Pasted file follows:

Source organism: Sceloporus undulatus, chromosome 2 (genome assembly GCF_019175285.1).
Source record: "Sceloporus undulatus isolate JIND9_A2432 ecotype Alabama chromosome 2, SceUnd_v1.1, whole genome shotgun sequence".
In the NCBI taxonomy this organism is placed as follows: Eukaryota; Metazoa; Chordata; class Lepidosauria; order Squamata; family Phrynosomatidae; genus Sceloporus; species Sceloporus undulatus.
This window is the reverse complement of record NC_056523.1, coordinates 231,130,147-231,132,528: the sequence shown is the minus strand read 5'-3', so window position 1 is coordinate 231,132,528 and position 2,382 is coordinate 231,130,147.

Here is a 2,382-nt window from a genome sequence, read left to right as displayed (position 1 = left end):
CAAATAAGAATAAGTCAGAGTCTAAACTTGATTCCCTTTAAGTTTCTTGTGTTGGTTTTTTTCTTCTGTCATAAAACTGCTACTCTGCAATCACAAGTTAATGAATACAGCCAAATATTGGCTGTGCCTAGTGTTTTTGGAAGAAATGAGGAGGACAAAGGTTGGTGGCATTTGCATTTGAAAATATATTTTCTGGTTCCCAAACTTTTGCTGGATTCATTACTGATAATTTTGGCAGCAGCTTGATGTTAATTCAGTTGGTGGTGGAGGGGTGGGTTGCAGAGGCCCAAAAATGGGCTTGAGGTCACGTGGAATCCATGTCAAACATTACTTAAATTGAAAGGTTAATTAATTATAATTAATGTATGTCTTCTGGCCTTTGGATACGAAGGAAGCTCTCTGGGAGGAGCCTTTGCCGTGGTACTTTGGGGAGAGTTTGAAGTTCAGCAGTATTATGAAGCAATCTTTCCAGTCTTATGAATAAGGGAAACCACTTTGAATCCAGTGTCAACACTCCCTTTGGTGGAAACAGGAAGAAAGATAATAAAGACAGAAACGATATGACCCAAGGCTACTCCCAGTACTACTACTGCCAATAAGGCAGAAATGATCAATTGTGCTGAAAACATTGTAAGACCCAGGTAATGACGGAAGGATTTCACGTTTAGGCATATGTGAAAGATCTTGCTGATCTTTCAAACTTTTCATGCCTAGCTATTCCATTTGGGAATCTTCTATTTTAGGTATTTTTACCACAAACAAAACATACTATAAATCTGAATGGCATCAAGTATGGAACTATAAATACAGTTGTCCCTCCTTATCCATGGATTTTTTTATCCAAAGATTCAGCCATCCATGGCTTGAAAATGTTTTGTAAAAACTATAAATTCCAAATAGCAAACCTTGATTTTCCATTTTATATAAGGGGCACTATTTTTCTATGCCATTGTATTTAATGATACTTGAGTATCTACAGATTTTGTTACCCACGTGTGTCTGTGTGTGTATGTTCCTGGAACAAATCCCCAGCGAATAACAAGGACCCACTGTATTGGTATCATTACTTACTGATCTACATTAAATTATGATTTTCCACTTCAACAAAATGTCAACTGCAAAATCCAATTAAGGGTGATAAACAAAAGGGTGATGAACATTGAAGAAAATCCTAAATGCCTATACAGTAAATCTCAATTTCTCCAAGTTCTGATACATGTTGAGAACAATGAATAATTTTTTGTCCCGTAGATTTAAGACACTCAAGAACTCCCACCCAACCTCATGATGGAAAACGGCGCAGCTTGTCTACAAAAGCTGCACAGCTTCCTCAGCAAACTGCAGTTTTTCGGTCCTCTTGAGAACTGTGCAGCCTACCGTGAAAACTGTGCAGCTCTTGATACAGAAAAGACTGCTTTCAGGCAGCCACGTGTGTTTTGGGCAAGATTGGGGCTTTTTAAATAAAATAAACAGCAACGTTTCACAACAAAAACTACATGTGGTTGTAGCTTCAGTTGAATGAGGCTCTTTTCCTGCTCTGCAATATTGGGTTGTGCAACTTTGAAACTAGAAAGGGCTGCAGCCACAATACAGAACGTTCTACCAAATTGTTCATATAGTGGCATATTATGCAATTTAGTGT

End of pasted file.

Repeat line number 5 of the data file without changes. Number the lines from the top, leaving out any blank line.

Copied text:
Here is a 2,382-nt window from a genome sequence, read left to right as displayed (position 1 = left end):